Mouchette is the brief story of a humble girl’s last miserable hours. It is a tale told with a marvelous economy of words and in a limpid style, taking the reader through the series of encounters the child experiences in her misery. The tale begins as Mouchette slips away from the singing class at the village primary school, where she has been rejected both by the teacher and by the other students. She takes to the road. Having cut across the taillis (a stunted wood, periodically cut back for charcoal making), she takes refuge between two trees to shelter from a rainstorm. By this time, she has lost both a shoe and her scarf. (Even the finest of details Georges Bernanos makes reverberate meaningfully in subsequent stages of her wandering and loss.)
Mouchette is then found by a friend of her smuggler-father, the drunk poacher Arsene, who takes her to his hut. There he gives her a drink from his small remaining stock of alcohol. He boasts graphically of having saved her from the “cyclone” raging outside, confesses in detail to killing the gamekeeper, Mathieu, and falls unconscious in an epileptic fit. Mouchette cradles his head and, though she hates music at school, sings lovingly and beautifully to him. When he recovers, Arsene rapes her. A brief glimmering of hope is thus extinguished. The small fire in the hut has become ashes. Mouchette takes to the road again.
At dawn, she arrives at the hovel where she lives only to find her father and brothers snoring drunkenly, the neglected baby crying, and her mother lying mortally ill. Mouchette succors the baby as she did Arsene and learns from her mother that the poacher lied to her about the storm the previous night. Mouchette’s mother dies before she can hear her daughter’s confession of her secret, however, and the girl again flees, alone, any dream of happiness or even of tenderness gone.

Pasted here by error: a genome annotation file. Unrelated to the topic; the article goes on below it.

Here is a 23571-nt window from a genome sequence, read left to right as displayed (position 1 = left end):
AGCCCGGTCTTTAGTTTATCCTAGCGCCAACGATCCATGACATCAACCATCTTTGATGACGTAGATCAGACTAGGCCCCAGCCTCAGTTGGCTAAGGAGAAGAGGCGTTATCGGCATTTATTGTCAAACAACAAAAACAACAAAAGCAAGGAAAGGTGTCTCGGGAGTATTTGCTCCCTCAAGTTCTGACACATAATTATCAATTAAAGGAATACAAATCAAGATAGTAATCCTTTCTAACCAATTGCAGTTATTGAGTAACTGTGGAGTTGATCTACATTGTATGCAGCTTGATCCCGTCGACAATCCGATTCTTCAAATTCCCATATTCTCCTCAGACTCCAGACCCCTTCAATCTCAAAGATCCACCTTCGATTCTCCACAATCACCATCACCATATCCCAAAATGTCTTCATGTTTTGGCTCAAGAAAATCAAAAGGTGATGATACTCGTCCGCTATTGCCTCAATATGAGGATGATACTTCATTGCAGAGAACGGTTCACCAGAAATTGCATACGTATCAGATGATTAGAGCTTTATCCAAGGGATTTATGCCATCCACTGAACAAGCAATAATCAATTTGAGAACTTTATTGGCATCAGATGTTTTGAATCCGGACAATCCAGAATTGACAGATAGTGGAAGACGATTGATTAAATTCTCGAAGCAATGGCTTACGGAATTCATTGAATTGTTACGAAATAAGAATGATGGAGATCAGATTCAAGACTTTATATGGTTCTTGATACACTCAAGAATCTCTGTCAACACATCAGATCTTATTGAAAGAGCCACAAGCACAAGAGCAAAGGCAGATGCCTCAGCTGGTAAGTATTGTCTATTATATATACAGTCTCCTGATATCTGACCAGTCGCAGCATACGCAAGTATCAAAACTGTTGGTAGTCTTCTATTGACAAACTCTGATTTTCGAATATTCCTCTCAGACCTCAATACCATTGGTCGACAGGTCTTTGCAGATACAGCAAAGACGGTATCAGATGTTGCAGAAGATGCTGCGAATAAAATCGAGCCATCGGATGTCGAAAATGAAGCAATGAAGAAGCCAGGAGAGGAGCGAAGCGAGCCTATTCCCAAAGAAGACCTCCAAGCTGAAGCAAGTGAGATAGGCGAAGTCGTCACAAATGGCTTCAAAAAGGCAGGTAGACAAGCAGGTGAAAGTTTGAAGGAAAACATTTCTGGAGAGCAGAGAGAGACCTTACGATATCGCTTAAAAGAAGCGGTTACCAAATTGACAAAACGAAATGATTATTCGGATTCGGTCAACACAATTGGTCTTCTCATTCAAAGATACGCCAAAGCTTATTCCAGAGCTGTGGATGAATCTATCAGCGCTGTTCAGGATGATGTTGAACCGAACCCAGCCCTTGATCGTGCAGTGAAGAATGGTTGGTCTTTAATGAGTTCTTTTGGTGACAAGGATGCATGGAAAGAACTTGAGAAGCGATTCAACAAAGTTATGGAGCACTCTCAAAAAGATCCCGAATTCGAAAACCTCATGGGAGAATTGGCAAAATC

A Sunday-morning encounter with the gamekeeper, Mathieu, and his wife confirms Arsene’s deception. A savage in the eyes of the close-knit villagers, a miserable outcast in her own fumbling imagination, Mouchette defiantly announces to Mathieu that Arsene is her lover and then leaves.
The girl is invited into the house of the ancient, macabre Philomene, the professional watcher over the dead in the community, who has had her eye on Mouchette for some time. Philomene, it seems, thrives on death. She gives the fragile dress of a long-dead young lady whom she looked after in her early days of domestic service to Mouchette as a present.
Mouchette, now filled with ideas of her own death, goes to a local pond alone, where she leaves a strand of the torn muslin dress. A farmer, Menetrier, observes her and then goes on his way. Mouchette realizes that no caresses are ever going to come her way here, not from her family, not from Arsene, not from the village community, not from the Church. A voiceless voice speaks in her head, and she slides into the water, glances once at the sky, and drowns. Such is Georges Bernanos’ view of man’s inhumanity to man, or here to a young girl, on the road of life.